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This blog exists only as an archive. It is a journal that serves as a window into my life as a Marine combat veteran serving in Iraq and Afghanistan; it was written with no filter, no politics and no agenda. Please feel free to follow my journey from beginning to end. Welcome to my life.

Sunday, December 28, 2008

Top Ten Moments of 2008

10. Attending the Wisconsin Badgers' Bowl game back in January as a military honoree. Being back on the sidelines was incredible, the atmosphere was amazing, and obviously the Fifth Quarter was the best time of the whole day.

9. Passing the Land Nav course at sniper school. The first week of school they hand you a compass, a map, and a list of 6 points, (along with a pack holding a sandbag, an overweight radio, and flak). The points are generally absurdly far away from each other, and you need to get half of them at night time, with no flashlight. All but two people failed the first attempt. I failed it, but successfully achieved King Blister status, due to my feet looking like raw hamburger meat. The next day I went back out and hobbled my way through it. It was honestly the first time in my life that I ever thought I may not have been tough enough.

8. Dominating the GMAT. Well, maybe not dominating. I didn't even score what I was hoping for, and I'm sure there are about a billion geniouses at MIT and Harvard that would scoff at my score, but...they are most likely complete dorks.

7. Watching Clay and Stephan take part in the first ever "Fleece Bet". Now this needs some back ground. Whenever there was an argument or challenge within the snipers in Sangin, the guys not involved would all start chanting "Fleece Bet! Fleece Bet!" in unison. The two involved would then have the option of partaking in a fleece bet. It's simple really. A fleece bet is kind of exactly what it sounds like, the stakes are simply that the loser must wear a Marine Corps issued polar fleece for 24 hours, that Marine was also not allowed to go down to the river to cool off. You must remember that in July it was about 125 degrees, so this was intense. Now, if one of the arguers wished to accept the fleece bet, but the other did not, then the fleece bet somehow was morphed into a "manhood challenge". The rules of the manhood challenge were never made entirely clear, however, the challenger somehow assumed possession of the other Marine's manhood (figuratively of course). He could then do whatever he pleased with it. I tried trading Clay's manhood to some ANA soldiers, but they didn't want it, so I flushed it down the river to Goreshk.

6. Listening to the ANA commander at a patrol base we were working at talking trash to the local Taliban commander who had attacked us earlier. The Taliban started the fight, but broke it off after we started make it ugly for them. The ANA commander then got on the radio and talked to them on their frequency, telling him we'd supply them with guns and ammo if he came back for more. He then called him a bad Muslim and said some inappropriate things about his mother and sisters. Hilarious.

5. Hearing that my dad finished RAGBRAI, a 500 mile, week long bike ride across the state of Iowa. He trained with that goal for the first 6 months of the year, and I found out via satellite phone that he and his team finished the whole thing. Hopefully this one makes next year's list again.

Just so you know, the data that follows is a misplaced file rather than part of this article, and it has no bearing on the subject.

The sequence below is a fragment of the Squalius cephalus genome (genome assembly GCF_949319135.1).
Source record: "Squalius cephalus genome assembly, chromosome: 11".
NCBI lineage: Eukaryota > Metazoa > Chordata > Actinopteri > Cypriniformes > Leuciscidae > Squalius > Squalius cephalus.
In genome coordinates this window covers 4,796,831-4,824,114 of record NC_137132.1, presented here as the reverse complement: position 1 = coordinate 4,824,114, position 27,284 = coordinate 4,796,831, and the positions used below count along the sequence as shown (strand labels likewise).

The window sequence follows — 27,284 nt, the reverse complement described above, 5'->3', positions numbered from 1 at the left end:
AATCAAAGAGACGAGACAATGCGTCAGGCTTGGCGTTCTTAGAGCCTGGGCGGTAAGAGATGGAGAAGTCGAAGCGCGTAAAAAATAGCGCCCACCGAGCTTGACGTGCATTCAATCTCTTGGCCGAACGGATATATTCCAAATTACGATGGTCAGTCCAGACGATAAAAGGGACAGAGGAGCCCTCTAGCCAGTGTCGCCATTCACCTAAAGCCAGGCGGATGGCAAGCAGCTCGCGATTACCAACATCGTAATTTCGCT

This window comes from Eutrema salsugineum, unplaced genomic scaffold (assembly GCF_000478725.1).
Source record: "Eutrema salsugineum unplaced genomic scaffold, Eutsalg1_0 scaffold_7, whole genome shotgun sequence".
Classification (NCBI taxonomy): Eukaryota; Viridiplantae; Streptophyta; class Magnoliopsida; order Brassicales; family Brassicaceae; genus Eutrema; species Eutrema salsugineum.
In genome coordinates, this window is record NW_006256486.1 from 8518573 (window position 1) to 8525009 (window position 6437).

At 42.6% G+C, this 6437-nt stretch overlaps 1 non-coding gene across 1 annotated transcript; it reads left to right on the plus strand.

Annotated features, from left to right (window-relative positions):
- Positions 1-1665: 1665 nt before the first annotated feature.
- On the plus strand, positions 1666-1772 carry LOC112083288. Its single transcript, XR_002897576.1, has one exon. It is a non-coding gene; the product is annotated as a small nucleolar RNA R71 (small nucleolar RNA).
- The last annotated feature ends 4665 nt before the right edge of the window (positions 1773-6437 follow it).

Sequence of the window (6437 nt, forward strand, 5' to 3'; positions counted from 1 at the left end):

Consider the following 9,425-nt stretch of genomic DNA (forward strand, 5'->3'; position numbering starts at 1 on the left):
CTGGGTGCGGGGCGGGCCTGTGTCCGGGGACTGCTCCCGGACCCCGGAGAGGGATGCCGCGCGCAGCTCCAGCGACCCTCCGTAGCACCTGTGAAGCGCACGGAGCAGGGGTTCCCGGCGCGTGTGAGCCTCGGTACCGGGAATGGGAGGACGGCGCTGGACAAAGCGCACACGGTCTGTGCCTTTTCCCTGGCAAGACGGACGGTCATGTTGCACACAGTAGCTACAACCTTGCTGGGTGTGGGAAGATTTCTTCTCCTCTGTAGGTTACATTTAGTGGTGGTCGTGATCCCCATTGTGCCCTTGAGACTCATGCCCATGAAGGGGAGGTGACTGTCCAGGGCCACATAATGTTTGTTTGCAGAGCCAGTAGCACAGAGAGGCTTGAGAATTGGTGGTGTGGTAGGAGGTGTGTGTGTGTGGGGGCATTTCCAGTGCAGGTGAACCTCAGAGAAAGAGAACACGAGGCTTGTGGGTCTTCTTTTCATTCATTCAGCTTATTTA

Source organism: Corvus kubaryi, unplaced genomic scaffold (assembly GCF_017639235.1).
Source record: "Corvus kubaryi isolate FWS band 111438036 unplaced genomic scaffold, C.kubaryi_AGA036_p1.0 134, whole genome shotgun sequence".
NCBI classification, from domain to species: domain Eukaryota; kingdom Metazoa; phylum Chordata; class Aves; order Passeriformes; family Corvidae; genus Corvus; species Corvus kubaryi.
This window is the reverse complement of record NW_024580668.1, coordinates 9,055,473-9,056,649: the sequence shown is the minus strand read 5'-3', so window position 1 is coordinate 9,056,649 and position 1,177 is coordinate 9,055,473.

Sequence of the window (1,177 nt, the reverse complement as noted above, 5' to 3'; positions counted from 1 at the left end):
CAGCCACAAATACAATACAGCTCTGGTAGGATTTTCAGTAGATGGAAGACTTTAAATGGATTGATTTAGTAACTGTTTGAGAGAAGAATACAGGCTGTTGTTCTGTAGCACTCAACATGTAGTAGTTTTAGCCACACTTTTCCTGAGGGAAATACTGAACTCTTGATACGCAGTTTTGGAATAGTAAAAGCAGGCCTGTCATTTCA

4. Figuring out the Rubik's Cube and finishing Pride and Prejudice. There is currently an ongoing race amongst the members of our team to see who will pick up a chick first for either being able to solve a Rubik's Cube, or for being able to intelligently discuss your thoughts on Mr. Darcy's mirculous transition from a prideful man to a .... blah blah blah. That one is really going to take some work.

3. Graduating Sniper School. I still can't believe I've been priveleged enough to join one of the most elite fraternities in the world.

2. Securing Showdown victory on the final play of the game against the class of 2000. With no time left on the clock, Mike Schmitt did his best to snatch victory away from us, even with his psycho brother Joe in his grill, but the ball fell to the turf. Of course the Showdown Afterparty could have its own place on the countdown, but we'll throw them together and give other moments a chance...

1. Seeing my mom at Victory Field after landing Stateside, having spent 7 months in Afghanistan. I mean, come on, was there any doubt what would occupy the top spot? Seriously, the video of her running to get me has about a kagillion hits on youtube.

Here's a link to last year's list

Thanks Badgers

We had a little party last night at the Wood house, lots of my parent's friends from both church and work, along with neighbors and parents of my friends were in attendance. The festivities began at 4 pm, which gave me a good 30 minutes of undivided Badger bowl game watching. After the guests began to arrive I of course did the polite thing and socialized, but I was always looking over people's shoulders trying to catch a glimpse of the game. The game started out competitive, but eventually devolved into a complete debacle. This, of course, caused me to have numerous emotional breakdowns mid-conversation with people that I had not seen in one or two years. It usually went something like this-

Guest: "So Jake, we just want you to know how glad we are that you returne-"
Me: (slaps both sides of head, squats down, and clenches fists) "WHAT, NO @#$@ 2 #@#%"
Guest: (turns around, notices game for first time) "Oh, I see your alma mater is having some trouble"
Me: (trembling with rage, forcing smile) "Yes. Yes they are."